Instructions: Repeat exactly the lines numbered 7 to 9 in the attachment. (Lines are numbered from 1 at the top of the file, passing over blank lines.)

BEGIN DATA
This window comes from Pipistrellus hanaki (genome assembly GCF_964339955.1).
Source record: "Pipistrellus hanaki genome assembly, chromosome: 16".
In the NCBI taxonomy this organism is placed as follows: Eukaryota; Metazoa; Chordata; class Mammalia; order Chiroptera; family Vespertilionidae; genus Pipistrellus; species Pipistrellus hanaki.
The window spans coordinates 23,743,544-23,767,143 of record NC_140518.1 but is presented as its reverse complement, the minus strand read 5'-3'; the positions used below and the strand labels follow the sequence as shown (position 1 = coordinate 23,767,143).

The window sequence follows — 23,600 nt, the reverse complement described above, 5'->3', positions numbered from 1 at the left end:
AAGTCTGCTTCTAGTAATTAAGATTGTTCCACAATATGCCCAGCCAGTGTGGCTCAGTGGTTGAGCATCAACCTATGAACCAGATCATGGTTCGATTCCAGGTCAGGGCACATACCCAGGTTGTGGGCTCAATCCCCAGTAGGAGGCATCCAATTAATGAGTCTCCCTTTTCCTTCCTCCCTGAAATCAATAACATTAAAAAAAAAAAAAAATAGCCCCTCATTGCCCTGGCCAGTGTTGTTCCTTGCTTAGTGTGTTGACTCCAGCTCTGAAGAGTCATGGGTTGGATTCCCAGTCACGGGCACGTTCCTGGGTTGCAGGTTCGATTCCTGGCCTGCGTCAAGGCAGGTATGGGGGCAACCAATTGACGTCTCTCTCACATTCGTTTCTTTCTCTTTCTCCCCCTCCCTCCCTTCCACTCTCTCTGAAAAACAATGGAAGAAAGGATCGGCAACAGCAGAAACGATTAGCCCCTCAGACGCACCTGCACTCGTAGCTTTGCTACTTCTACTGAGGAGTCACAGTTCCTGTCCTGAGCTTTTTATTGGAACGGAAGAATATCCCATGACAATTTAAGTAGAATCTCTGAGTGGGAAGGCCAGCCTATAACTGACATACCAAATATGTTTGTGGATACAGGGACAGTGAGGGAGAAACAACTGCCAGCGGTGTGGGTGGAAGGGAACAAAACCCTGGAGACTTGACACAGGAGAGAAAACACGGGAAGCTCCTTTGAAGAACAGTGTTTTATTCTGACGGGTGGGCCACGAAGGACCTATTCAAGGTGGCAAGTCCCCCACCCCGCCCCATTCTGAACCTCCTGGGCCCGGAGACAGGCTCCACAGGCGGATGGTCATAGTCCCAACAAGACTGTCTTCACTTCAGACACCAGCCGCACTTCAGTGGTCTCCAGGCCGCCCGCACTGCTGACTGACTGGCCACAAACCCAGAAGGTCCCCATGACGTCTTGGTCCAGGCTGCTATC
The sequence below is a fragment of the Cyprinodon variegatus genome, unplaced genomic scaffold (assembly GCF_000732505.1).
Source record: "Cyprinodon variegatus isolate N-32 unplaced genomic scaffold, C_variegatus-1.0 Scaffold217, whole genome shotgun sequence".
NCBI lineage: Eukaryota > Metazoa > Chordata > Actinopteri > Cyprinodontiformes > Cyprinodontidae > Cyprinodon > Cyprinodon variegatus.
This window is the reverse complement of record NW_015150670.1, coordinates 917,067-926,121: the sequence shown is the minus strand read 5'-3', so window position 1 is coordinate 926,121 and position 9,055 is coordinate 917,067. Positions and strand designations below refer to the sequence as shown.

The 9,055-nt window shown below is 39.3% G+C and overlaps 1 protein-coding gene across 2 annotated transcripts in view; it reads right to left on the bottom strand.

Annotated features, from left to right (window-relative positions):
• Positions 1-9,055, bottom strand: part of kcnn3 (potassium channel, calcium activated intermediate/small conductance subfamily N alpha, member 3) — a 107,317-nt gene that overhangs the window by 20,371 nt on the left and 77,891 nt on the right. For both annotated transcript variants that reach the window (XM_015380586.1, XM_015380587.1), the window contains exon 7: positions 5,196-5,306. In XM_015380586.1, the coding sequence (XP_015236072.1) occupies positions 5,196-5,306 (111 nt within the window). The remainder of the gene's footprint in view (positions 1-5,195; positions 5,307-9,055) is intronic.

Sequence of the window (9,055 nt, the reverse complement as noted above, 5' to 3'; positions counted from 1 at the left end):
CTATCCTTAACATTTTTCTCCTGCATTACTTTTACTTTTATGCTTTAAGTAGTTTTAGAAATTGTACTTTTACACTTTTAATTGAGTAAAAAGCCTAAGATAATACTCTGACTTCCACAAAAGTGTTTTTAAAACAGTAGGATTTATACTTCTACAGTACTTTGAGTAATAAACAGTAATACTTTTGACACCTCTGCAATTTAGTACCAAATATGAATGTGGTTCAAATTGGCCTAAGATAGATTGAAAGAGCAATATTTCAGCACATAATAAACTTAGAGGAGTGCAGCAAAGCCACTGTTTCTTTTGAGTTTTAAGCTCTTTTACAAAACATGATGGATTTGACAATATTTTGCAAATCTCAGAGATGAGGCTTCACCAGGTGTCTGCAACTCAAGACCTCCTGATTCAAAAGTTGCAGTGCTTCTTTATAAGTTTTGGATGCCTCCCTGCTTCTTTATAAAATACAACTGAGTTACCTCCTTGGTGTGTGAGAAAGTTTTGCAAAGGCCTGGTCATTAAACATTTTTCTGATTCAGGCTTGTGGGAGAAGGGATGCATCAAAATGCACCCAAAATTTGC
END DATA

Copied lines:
The sequence below is a fragment of the Cyprinodon variegatus genome, unplaced genomic scaffold (assembly GCF_000732505.1).
Source record: "Cyprinodon variegatus isolate N-32 unplaced genomic scaffold, C_variegatus-1.0 Scaffold217, whole genome shotgun sequence".
NCBI lineage: Eukaryota > Metazoa > Chordata > Actinopteri > Cyprinodontiformes > Cyprinodontidae > Cyprinodon > Cyprinodon variegatus.